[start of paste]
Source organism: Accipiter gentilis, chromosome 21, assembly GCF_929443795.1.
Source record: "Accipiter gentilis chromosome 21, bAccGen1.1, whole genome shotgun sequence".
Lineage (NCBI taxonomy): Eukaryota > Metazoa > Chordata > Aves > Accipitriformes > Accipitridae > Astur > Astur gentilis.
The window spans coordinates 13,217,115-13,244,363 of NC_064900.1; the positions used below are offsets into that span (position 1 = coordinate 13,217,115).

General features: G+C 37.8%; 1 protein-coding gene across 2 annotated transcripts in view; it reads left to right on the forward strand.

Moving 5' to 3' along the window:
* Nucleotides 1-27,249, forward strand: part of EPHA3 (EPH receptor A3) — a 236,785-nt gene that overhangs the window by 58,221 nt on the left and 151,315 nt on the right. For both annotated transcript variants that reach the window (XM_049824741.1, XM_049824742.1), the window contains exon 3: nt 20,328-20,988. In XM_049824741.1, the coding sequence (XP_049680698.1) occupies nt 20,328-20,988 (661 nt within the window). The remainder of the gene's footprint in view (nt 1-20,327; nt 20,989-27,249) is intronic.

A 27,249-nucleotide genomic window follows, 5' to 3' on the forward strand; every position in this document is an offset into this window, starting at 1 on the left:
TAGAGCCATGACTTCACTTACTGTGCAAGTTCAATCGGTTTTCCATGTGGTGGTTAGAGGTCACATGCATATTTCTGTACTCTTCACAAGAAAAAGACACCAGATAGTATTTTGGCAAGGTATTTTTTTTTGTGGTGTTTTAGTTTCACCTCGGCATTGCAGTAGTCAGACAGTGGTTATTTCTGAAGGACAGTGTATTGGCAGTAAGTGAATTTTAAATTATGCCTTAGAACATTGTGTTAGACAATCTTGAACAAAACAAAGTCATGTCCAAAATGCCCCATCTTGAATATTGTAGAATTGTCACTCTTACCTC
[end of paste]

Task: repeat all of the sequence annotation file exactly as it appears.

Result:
Source organism: Accipiter gentilis, chromosome 21, assembly GCF_929443795.1.
Source record: "Accipiter gentilis chromosome 21, bAccGen1.1, whole genome shotgun sequence".
Lineage (NCBI taxonomy): Eukaryota > Metazoa > Chordata > Aves > Accipitriformes > Accipitridae > Astur > Astur gentilis.
The window spans coordinates 13,217,115-13,244,363 of NC_064900.1; the positions used below are offsets into that span (position 1 = coordinate 13,217,115).

General features: G+C 37.8%; 1 protein-coding gene across 2 annotated transcripts in view; it reads left to right on the forward strand.

Moving 5' to 3' along the window:
* Nucleotides 1-27,249, forward strand: part of EPHA3 (EPH receptor A3) — a 236,785-nt gene that overhangs the window by 58,221 nt on the left and 151,315 nt on the right. For both annotated transcript variants that reach the window (XM_049824741.1, XM_049824742.1), the window contains exon 3: nt 20,328-20,988. In XM_049824741.1, the coding sequence (XP_049680698.1) occupies nt 20,328-20,988 (661 nt within the window). The remainder of the gene's footprint in view (nt 1-20,327; nt 20,989-27,249) is intronic.

A 27,249-nucleotide genomic window follows, 5' to 3' on the forward strand; every position in this document is an offset into this window, starting at 1 on the left:
TAGAGCCATGACTTCACTTACTGTGCAAGTTCAATCGGTTTTCCATGTGGTGGTTAGAGGTCACATGCATATTTCTGTACTCTTCACAAGAAAAAGACACCAGATAGTATTTTGGCAAGGTATTTTTTTTTGTGGTGTTTTAGTTTCACCTCGGCATTGCAGTAGTCAGACAGTGGTTATTTCTGAAGGACAGTGTATTGGCAGTAAGTGAATTTTAAATTATGCCTTAGAACATTGTGTTAGACAATCTTGAACAAAACAAAGTCATGTCCAAAATGCCCCATCTTGAATATTGTAGAATTGTCACTCTTACCTC